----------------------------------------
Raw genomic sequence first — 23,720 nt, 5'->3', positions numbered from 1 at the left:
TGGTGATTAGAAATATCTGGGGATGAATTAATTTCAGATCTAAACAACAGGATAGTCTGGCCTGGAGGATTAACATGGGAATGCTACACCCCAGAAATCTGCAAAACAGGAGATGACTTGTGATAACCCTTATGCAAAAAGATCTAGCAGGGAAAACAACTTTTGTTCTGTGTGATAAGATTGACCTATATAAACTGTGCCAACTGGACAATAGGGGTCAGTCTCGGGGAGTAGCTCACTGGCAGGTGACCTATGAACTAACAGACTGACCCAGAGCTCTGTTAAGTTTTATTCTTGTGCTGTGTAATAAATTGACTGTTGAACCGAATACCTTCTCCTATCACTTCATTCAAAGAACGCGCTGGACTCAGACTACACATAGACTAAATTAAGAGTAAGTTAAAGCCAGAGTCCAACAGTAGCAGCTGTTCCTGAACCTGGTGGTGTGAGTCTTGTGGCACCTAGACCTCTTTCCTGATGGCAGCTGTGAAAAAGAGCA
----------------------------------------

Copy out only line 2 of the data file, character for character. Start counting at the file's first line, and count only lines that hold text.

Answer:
TGGTGATTAGAAATATCTGGGGATGAATTAATTTCAGATCTAAACAACAGGATAGTCTGGCCTGGAGGATTAACATGGGAATGCTACACCCCAGAAATCTGCAAAACAGGAGATGACTTGTGATAACCCTTATGCAAAAAGATCTAGCAGGGAAAACAACTTTTGTTCTGTGTGATAAGATTGACCTATATAAACTGTGCCAACTGGACAATAGGGGTCAGTCTCGGGGAGTAGCTCACTGGCAGGTGACCTATGAACTAACAGACTGACCCAGAGCTCTGTTAAGTTTTATTCTTGTGCTGTGTAATAAATTGACTGTTGAACCGAATACCTTCTCCTATCACTTCATTCAAAGAACGCGCTGGACTCAGACTACACATAGACTAAATTAAGAGTAAGTTAAAGCCAGAGTCCAACAGTAGCAGCTGTTCCTGAACCTGGTGGTGTGAGTCTTGTGGCACCTAGACCTCTTTCCTGATGGCAGCTGTGAAAAAGAGCA